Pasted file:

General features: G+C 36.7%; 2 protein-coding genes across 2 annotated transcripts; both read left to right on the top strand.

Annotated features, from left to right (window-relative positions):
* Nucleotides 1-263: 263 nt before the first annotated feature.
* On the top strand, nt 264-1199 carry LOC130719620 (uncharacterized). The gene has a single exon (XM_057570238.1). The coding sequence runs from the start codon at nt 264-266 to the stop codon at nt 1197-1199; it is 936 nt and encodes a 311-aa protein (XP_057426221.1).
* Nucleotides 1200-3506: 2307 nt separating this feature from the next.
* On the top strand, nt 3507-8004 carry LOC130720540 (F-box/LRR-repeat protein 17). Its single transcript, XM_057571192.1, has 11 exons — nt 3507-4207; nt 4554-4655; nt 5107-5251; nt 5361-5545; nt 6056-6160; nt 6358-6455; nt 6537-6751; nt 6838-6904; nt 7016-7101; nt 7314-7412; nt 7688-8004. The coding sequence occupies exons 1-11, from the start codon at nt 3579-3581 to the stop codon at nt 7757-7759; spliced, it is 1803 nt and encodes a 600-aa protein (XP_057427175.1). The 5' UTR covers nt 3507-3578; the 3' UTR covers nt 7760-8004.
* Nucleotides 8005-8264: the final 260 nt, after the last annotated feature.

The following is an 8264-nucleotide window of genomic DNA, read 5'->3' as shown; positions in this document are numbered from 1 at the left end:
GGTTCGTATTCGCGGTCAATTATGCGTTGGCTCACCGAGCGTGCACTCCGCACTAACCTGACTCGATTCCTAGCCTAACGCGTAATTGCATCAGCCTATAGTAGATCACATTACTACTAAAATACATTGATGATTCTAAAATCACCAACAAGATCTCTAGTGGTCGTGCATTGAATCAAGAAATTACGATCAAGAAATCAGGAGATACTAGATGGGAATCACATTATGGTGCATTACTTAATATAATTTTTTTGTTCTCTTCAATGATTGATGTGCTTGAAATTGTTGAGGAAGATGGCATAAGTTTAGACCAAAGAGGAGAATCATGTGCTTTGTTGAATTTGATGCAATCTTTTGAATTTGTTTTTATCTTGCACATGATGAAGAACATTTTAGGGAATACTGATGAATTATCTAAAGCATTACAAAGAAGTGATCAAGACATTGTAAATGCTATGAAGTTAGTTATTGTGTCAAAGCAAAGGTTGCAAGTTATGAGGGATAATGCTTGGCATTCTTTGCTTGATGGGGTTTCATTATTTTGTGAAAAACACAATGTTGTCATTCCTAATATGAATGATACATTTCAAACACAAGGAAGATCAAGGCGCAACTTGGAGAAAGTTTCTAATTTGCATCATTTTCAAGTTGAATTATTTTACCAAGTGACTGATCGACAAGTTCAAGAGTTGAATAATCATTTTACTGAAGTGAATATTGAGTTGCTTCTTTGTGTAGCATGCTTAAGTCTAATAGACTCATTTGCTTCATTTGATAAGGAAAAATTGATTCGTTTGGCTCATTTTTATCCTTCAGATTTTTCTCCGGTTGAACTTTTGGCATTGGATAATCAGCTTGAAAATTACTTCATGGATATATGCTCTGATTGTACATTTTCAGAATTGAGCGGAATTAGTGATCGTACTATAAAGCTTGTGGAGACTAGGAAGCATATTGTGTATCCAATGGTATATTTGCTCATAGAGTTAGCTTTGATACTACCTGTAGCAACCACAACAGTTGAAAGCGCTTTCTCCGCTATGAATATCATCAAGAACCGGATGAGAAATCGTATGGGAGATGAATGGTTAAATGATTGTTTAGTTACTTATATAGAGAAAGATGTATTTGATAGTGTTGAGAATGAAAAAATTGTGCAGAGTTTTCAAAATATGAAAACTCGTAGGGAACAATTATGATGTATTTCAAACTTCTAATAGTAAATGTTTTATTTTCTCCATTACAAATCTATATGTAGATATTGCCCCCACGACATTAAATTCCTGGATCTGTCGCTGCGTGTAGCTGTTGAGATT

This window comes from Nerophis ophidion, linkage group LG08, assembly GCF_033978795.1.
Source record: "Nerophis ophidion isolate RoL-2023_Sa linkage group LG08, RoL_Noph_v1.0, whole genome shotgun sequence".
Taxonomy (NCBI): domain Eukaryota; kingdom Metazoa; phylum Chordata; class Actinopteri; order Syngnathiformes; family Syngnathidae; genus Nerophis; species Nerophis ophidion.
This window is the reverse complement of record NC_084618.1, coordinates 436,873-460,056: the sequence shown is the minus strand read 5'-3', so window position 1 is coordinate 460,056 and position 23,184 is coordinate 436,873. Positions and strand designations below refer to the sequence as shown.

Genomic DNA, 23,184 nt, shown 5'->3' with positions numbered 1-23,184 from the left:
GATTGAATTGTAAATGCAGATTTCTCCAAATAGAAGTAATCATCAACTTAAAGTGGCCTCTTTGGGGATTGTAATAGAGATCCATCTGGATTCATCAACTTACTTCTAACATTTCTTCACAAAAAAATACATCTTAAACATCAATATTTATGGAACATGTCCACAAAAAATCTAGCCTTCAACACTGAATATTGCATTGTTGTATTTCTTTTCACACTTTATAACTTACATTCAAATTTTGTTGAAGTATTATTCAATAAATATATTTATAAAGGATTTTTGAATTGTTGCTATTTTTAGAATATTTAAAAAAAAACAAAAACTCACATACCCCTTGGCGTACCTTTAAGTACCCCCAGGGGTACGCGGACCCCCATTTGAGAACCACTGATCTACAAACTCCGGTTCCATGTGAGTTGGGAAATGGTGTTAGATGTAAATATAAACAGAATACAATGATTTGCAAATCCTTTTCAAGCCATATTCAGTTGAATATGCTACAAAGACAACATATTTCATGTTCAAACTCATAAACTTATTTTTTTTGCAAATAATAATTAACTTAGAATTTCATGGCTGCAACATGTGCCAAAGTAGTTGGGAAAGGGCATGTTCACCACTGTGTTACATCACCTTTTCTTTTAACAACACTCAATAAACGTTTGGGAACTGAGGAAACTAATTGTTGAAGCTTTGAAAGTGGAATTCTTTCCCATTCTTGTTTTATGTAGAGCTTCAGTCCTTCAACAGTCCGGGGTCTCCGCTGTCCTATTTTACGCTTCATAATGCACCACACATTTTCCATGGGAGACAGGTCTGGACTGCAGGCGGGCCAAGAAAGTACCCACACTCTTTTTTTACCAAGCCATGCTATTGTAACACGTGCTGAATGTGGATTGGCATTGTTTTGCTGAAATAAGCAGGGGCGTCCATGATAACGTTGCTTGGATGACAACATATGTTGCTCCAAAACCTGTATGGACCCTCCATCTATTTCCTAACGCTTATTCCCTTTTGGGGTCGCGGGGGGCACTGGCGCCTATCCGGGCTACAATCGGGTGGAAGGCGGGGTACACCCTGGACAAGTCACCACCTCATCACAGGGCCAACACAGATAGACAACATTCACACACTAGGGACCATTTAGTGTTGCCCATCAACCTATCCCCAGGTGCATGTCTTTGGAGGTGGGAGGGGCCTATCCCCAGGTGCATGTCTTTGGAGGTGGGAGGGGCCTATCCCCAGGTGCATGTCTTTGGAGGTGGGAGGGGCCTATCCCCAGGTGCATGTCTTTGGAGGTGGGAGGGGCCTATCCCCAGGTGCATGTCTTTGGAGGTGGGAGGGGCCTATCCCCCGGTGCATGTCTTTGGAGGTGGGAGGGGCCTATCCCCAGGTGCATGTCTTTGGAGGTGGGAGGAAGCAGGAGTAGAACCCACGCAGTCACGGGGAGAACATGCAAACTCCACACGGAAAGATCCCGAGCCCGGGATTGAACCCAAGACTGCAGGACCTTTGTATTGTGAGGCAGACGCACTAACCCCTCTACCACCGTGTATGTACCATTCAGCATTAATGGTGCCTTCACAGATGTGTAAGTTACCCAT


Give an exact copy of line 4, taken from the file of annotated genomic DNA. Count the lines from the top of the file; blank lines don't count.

* On the top strand, nt 264-1199 carry LOC130719620 (uncharacterized). The gene has a single exon (XM_057570238.1). The coding sequence runs from the start codon at nt 264-266 to the stop codon at nt 1197-1199; it is 936 nt and encodes a 311-aa protein (XP_057426221.1).